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Laser rangefinder

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A laser rangefinder is a device which uses laser energy for determining the distance from the device to a place or object. Its principle of operation is analogous to radar: a pulse, or a series of pulses, of energy are sent out, and the device measures the round-trip time for them to return. Half that time, divided by the speed of light, is the range.

In keeping with the radar (Radio Detection and ranging) ancestry, laser rangefinders sometimes are called lidar for "light detection and ranging". There are a wide range of applications, both civilian and military, for laser rangefinders, from things as benign as warning that your car is about to back into the garage wall, to knowing the precise position of a target to be hit with a ton of explosives.

For both technical and operational reasons, laser rangefinders usually use invisible infrared light. Inexpensive and efficient solid-state lasers, and laser detectors, are widely available. In a combat situation, the user of the rangefinder may want the target to be unaware of the presence of the rangefinder or its user. The device may combine the rangefinder function with the laser designator function.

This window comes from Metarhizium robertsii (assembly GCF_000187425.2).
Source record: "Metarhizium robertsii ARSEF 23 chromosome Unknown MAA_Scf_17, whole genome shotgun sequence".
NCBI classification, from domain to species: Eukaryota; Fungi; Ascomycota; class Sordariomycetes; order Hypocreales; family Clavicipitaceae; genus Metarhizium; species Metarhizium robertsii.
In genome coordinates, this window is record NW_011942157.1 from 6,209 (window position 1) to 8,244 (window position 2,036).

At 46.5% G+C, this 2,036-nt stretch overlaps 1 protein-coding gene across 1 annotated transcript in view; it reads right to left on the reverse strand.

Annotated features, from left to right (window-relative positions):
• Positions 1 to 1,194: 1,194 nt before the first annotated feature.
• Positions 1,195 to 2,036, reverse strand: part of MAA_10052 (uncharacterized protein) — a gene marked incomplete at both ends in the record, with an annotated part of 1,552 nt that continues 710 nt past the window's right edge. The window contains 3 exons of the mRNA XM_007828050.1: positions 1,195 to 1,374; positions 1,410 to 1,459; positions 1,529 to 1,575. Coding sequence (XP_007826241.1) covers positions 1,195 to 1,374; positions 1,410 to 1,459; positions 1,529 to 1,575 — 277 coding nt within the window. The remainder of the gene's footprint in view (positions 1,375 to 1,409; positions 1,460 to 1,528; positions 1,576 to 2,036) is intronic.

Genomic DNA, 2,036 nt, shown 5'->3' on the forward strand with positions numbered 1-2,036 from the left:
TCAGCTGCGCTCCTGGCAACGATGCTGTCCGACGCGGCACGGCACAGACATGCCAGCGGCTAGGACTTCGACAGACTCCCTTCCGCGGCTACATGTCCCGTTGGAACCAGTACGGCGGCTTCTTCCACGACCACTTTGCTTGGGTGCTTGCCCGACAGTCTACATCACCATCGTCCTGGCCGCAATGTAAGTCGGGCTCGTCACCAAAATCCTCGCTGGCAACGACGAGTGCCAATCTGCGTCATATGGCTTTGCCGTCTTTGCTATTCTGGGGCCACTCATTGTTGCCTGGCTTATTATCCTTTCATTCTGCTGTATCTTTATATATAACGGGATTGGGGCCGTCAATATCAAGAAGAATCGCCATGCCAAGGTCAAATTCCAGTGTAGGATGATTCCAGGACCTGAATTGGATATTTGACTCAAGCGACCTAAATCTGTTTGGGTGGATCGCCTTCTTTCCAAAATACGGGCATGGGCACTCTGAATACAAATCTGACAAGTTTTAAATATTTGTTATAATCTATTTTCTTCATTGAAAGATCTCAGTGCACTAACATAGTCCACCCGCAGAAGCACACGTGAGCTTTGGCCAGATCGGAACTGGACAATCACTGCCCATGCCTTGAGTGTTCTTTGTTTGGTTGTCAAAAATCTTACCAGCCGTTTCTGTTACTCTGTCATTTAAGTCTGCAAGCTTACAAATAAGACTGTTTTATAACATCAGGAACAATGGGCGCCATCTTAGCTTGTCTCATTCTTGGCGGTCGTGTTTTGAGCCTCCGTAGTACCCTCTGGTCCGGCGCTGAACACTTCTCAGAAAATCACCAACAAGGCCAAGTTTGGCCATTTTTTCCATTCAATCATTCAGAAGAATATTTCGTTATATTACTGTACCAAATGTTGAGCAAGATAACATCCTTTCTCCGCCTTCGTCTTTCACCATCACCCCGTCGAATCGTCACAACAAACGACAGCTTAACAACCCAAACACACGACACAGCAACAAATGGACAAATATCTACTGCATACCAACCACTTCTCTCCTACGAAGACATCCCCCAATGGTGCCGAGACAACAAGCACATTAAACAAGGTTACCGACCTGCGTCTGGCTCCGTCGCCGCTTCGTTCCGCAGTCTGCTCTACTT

Some military targets have optoelectronics that can detect when laser energy is hitting them, even if the beam, in the infrared light spectrum for most military devices, is invisible to the human eye. They may try to jam the sensor looking for the laser rangefinder energy, perhaps by turning on infrared light or firing flares. Modern laser designators do not send a simple continuous wave, or steady set of pulses, at the target, but send a complex, changing, and unique pulse pattern. The rangefinder will look for its own pulse pattern, and ignore all others.

Applications

A common U.S. Army system that combines designation and rangefinding, the Lightweight Laser Designator Rangefinder (LLDR), is eye-safe. Laser rangefinders are widely used in civilian surveying and construction, field research, weather forecasting, and a host of other applications.

Infrared light, although not necessarily the coherent infrared light of a laser, are commonly used in autofocus cameras. The first commercial rangefinders for such cameras used ultrasound, but that proved impractical for consumer use. Imagine a tourist driving through a park, seeing a bear, and wanting to take a picture of it. While she may think she is focusing on the bear, an ultrasonic rangefinder will bounce back from the windshield and leave the bear out of focus. Infrared light will go through the glass and focus properly. Warning: if one has an old ultrasonic-focus camera, do not get out of the car into the bear's territory to focus on his portrait.

Aerial LIDAR

Aeiral LIDAR was first used in the 1960s in an attempt to develop new methods of detecting submarines. Over time, the possibility for LIDAR to be used to map the topography of a large area.[1]

Safety